Preaching Up Sin
George Fox and the other early Quakers of the 17th century were not known to shrink away from controversy. In fact, they often seemed to have sought out confrontation with Anglican priests and Puritan preachers. One of the common charges the Quakers levied against the Calvinist Puritans in particular was that they focused too much on "preaching up sin." I always imagine Fox having a bit of a wry smile when leveling this charge against the "hireling preachers" (as he called them) of the day. But I also think there is a deadly serious truth behind the criticism of "preaching up sin" that goes to the core of the meaning of the Christian faith and how we live our lives from day to day.
The Bible, of course, has much to say about sin. I have studied the topic of sin (Hamartiology) in some detail and I think it is an important term to define. Is sin rebellion? Is it ignorance? Or is it simply falling short? My favorite definition of sin comes from Mark Biddle in his book "Missing the Mark", which is that sin is our failure to develop into the fullness of being human and to embrace authentic freedom. I believe that sin is, at its essence, the failure to allow God's love to do its transformative work within us.
A few months ago I led a group through an in-depth study of Atonement Theories (atonement, or at-one-ment, is a word coined by 16th century theologian William Tyndale to describe the reconciliatory work of Christ). Our study lasted several weeks and looked at Christus Victor and Ransom and Satisfaction and Penal Substitution and Moral Influence and Covenantal and Governmental and (my favorite) Narrative Christus Victor. One of the key factors that we discussed was the degree to which the believer participates in appropriating Christ's atoning work. Many, if not most, of the Atonement Theories developed during the history of Christendom are transactional in nature: A transaction was made between Jesus and God (or between God and Satan) in which humans play no direct role other than being dependent upon the success of the transaction for salvation. In those theories, atonement is an abstract and external event. God changed his orientation towards humankind because of Christ's atonement--humankind doesn't change (except perhaps to concur with the necessity of the transaction). Our justification is imputed, rather than infused. And so the bumper sticker says "Christians aren't perfect, just forgiven." It follows naturally that if one's theology is built on a transactional view of atonement, then the effects of the atonement are going to be abstracted. Thus, for the Protestant Reformers, humans are always sinners--born into sin and consigned to sin until we die.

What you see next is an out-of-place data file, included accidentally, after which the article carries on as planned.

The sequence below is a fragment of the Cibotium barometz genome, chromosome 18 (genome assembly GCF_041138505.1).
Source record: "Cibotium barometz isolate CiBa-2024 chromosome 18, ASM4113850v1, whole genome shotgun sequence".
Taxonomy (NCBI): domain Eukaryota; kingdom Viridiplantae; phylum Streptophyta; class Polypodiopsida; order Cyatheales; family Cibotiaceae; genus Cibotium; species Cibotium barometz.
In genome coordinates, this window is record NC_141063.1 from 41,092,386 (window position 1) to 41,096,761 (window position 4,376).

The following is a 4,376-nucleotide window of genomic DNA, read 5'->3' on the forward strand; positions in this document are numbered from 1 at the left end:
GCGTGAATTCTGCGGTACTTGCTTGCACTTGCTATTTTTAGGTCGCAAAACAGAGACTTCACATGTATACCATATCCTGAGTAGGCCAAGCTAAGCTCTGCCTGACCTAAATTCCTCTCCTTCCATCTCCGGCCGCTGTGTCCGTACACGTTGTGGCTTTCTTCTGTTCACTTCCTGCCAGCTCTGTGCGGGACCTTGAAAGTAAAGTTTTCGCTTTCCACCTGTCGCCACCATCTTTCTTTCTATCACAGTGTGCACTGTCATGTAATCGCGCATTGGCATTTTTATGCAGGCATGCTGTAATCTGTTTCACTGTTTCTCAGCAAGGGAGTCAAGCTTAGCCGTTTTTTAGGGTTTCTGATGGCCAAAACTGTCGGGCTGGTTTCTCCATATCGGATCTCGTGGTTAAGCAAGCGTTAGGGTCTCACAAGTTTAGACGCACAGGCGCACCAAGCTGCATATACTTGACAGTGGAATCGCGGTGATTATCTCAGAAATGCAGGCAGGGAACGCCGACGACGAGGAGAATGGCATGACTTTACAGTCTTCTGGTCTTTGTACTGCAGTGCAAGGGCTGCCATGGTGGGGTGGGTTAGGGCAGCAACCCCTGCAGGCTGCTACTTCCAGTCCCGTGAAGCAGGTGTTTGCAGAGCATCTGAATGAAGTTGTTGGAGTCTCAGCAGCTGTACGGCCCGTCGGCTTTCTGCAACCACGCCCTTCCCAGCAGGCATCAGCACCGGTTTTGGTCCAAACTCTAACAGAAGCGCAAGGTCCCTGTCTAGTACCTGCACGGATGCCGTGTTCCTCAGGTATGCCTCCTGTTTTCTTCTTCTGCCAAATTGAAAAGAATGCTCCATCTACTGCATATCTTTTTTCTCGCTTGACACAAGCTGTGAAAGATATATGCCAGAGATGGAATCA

But another way to look at the work of Christ is not so much as a change in status from God's perspective that is projected upon us (through the blood of Christ) from the outside, but instead as an intrinsic change that occurs inside of us through the power of Christ. Redemption occurs from the inside-out rather than from the outside-in. Salvation is a process, rather than an event.
The ramifications are profound. An imputed justification from a transactional atonement does not provide (it could be argued) the motivation or empowerment to overcome sin in one's life. It is not transformative. Thus, "preaching up sin" is ultimately a defeatist theology. On the other hand, if we view the work of the Spirit as a redemptive process occurring deep within us--that we can choose to surrender to and cooperate with--where we are convicted but also empowered by God, it results in a hopeful, overcoming and practical theology. As the believer undergoes inner transformation, they transform the world around them (as William Penn wrote, "True religion does not draw men out of the world but enables them to live better in it and excites their endeavors to mend it.").
I think this fundamental difference in ramifications is what the early Quakers were getting at when they spoke out against those who were constantly "preaching up sin." Their criticism strikes me as being just as relevant today (and the solution proposed by Friends just as life-giving) as it was in the 17th century. Belief in substitutionary atonement is the norm for Evangelical Protestantism (many aren't even aware that there are other views) and in recent years there has been a resurgence of neo-Calvinism.